BAA Accused of Trying to Influence Decision over Stansted Runway

Article excerpt

Byline: HUGH DOUGHERTY

THE row over the controversial decision to site a new runway at Stansted Airport deepened today.

Airports operator BAA stands accused of using an extensive Whitehall lobbying team to influence the outcome of the Government's consultation on coping with growing demand for air travel.

Ministers and the company are already facing possible legal action by an unlikely alliance of airlines and environmental campaigners if, as expected, Transport Secretary Alistair Darling gives the go-ahead for a second runway at the Essex airport later this month.

Critics claim the second runway would be a "white elephant" that would be unlikely to meet the need for extra capacity on long-haul flights that now operate out of Heathrow and Gatwick.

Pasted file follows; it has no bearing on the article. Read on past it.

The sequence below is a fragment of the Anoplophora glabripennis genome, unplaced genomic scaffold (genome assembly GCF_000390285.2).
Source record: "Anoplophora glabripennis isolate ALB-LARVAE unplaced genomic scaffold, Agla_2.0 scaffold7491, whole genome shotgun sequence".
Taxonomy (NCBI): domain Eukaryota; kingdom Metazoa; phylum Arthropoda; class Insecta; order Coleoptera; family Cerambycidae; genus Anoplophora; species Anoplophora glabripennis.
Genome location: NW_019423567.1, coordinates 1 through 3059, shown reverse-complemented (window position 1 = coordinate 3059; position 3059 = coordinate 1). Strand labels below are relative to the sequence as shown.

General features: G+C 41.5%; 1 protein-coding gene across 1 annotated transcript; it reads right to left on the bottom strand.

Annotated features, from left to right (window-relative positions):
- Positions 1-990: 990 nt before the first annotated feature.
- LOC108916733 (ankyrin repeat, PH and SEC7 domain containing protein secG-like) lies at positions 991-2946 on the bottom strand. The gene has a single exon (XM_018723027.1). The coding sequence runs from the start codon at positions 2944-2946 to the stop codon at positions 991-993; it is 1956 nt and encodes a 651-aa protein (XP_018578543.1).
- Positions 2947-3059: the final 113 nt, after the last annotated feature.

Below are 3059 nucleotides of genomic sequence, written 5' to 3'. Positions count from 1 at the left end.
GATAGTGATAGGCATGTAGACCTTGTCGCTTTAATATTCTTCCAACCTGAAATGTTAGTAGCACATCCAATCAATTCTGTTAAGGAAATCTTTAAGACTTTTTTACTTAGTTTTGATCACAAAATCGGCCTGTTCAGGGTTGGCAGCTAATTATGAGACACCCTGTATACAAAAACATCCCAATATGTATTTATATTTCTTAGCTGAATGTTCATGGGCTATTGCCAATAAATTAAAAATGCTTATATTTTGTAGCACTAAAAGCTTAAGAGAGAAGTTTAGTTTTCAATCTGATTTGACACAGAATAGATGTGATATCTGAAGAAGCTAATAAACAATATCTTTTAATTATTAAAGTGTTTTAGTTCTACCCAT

The extent of BAA's lobbying campaign for Stansted can be revealed for the first time today.

Its 12 permanent in-house lobbyists have secured various meetings with ministers before the final decision about where to site extra capacity.

Critics accuse the formerstateowned company of using its links to government to open doors.

In recent years it has seconded an employee to Deputy Prime Minister John Prescott's office, and two former chief executives have got posts on government quangos. The firm is also Britain's biggest political donor, paying [pounds sterling]1.3 million a year so MPs and MEPs can have free airport parking. …